Cheryl, a circle practitioner from the Community Justice for Youth Institute, had a moment of "Aha!" about halfway through the training. “I’ve been so deep in my circle practice that I couldn’t really understand the power of World Café. I now see how they all (Open Space, Appreciative Inquiry, World Café, and The Circle Way) work together to create connection, change and community.  I can see the underlying pattern and practices. Wow!”

Cheryl and the rest of the group had tremendous work to get done — building new levels of partnership between the represented groups by networking through meaningful conversations. We opened the first evening in circle to help the community discover and step into the purpose of the event, “What really brings you here and what is possible now that we are together?”

On our first morning, we asked, “What is necessary for you to truly feel safe and bring your full self here?” We gathered around World Café tables. (World Café is a method of weaving insights from small table conversation into the whole.)  We set our agreements for how we would be together. Remaining in the World Café format, we explored together the powerful questions that have changed our lives and that could transform the lives of children and families in Illinois.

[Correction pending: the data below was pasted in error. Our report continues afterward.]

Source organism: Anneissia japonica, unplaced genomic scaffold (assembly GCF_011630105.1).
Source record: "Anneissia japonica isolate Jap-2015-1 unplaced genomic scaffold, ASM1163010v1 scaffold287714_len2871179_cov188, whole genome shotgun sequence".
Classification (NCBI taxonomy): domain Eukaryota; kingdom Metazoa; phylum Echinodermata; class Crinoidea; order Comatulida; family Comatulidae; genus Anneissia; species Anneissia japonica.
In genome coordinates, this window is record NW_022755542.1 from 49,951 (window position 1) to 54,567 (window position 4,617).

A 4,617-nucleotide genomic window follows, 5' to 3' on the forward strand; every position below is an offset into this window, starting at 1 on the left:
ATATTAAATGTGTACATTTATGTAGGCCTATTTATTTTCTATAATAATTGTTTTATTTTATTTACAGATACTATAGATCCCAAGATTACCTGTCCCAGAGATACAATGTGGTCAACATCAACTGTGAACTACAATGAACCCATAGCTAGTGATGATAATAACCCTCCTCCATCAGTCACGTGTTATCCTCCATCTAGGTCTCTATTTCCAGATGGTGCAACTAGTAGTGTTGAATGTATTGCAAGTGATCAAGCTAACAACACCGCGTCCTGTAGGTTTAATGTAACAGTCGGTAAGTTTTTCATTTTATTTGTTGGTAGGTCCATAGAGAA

As a method, Open Space Technology creates an opportunity for participants to name the topics they feel passion and responsibility for and then self-organize into learning and action groups. We used Open Space Technology to focus on making the greatest impact in our communities and places of work. Hosted conversations by participants included:

  • How do we build better alliance and partnership with staff in our organizations using these practices?
  • How do we truly engage families at the center of our work?
  • How do we build family leadership into each of our community programs?
  • How could we call a circle in the courtrooms with judges present?
  • What’s next in our partnership with schools and family based programs?

We also learned about chaos and order, practices of good dialogue design, the art of harvesting, the art of good questions, and using dialog to take social change to scale.

On the last evening, participants used the free time to meet in circle. It was a deep and sweet council. It was a coming home to the form that anchors so many other engagement practices. The Circle Way is the form where many of us have learned to listen more deeply, to share story, to make sense of our complex lives, and to relax into the wisdom that wishes to emerge. It was a night to remember the rhythm of circle – in the quiet and in the listening.

We created healthy community together over these three days: finding self, finding voice, being present, finding each other, journeying with our questions, and making some wise decisions. This Art of Hosting was one of those times when people knew conversation has the capacity to save lives and everyone had a chance to live in that change. We aligned behind the important purpose of helping children and families thrive. We worked to integrate various dialog methods to create social change. It was a powerful time for all present.